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  1. Physical Computation: How General Are Gandy’s Principles for Mechanisms?B. Jack Copeland & Oron Shagrir - 2007 - Minds and Machines 17 (2):217-231.
    What are the limits of physical computation? In his ‘Church’s Thesis and Principles for Mechanisms’, Turing’s student Robin Gandy proved that any machine satisfying four idealised physical ‘principles’ is equivalent to some Turing machine. Gandy’s four principles in effect define a class of computing machines (‘Gandy machines’). Our question is: What is the relationship of this class to the class of all (ideal) physical computing machines? Gandy himself suggests that the relationship is identity. We do not share this view. We (...)
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  • A Brief Critique of Pure Hypercomputation.Paolo Cotogno - 2009 - Minds and Machines 19 (3):391-405.
    Hypercomputation—the hypothesis that Turing-incomputable objects can be computed through infinitary means—is ineffective, as the unsolvability of the halting problem for Turing machines depends just on the absence of a definite value for some paradoxical construction; nature and quantity of computing resources are immaterial. The assumption that the halting problem is solved by oracles of higher Turing degree amounts just to postulation; infinite-time oracles are not actually solving paradoxes, but simply assigning them conventional values. Special values for non-terminating processes are likewise (...)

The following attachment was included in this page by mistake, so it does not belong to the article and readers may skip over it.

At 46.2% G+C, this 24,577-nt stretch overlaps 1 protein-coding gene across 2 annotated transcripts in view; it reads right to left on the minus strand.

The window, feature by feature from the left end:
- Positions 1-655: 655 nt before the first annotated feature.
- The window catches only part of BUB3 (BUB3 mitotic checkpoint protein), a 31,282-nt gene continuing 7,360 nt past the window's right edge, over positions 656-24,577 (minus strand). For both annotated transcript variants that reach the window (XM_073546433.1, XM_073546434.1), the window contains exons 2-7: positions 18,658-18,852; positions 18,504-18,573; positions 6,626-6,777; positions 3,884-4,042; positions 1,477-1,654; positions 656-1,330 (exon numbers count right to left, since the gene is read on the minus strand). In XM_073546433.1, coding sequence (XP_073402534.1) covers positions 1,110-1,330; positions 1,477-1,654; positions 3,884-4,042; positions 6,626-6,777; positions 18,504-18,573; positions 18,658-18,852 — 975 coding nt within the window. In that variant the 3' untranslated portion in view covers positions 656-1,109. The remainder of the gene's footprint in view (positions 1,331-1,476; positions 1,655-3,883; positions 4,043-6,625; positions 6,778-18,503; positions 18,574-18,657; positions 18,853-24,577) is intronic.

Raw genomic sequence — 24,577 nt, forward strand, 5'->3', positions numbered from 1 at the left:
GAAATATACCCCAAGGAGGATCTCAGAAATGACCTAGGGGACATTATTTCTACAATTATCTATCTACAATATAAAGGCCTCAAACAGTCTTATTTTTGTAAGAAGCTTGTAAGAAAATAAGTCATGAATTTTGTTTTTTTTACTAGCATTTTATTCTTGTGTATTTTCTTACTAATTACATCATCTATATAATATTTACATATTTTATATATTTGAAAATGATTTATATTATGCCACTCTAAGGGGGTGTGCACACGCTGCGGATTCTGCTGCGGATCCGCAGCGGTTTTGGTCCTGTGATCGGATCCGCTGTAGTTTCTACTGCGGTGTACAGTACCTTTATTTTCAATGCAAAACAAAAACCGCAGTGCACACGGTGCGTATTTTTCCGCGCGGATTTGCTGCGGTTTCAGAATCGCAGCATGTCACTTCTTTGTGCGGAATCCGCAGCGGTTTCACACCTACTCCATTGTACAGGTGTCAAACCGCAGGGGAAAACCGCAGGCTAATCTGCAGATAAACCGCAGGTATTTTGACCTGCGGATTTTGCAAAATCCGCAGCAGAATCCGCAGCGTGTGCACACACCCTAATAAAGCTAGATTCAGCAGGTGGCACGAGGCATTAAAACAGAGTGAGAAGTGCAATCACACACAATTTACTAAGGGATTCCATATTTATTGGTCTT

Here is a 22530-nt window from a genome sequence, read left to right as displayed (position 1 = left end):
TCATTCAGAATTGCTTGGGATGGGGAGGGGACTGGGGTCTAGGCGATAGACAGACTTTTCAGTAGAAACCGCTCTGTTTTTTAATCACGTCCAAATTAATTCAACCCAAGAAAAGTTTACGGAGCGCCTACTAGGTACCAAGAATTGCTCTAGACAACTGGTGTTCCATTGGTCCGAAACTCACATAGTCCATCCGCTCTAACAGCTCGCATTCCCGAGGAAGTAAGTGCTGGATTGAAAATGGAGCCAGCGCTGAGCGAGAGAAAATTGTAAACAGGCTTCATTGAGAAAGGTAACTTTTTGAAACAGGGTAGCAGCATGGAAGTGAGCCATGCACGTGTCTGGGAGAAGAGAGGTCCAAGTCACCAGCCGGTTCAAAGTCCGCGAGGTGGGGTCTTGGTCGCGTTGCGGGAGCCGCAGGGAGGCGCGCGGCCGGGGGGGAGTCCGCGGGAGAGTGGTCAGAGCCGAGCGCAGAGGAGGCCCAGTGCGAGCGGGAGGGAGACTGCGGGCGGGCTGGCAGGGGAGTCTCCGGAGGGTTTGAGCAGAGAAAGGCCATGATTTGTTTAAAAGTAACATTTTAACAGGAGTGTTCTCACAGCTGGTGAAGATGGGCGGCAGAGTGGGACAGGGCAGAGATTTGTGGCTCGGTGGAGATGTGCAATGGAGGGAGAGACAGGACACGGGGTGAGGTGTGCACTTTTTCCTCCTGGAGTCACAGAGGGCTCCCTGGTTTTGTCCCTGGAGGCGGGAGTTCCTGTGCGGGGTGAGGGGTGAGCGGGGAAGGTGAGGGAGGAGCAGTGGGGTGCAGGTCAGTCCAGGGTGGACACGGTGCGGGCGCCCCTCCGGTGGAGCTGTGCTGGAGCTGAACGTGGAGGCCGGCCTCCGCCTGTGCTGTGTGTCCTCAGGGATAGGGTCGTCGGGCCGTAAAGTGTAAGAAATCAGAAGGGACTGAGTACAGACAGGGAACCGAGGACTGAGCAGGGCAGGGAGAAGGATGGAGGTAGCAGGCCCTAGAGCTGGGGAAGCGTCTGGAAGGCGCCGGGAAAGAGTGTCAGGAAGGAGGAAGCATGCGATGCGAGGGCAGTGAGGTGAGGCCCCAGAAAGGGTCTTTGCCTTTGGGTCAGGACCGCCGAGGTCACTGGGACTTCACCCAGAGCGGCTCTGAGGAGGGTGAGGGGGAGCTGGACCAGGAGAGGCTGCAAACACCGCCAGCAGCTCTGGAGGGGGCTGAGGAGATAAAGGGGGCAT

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  • Quantum Algorithms: Philosophical Lessons.Amit Hagar - 2007 - Minds and Machines 17 (2):233-247.
    I discuss the philosophical implications that the rising new science of quantum computing may have on the philosophy of computer science. While quantum algorithms leave the notion of Turing-Computability intact, they may re-describe the abstract space of computational complexity theory hence militate against the autonomous character of some of the concepts and categories of computer science.
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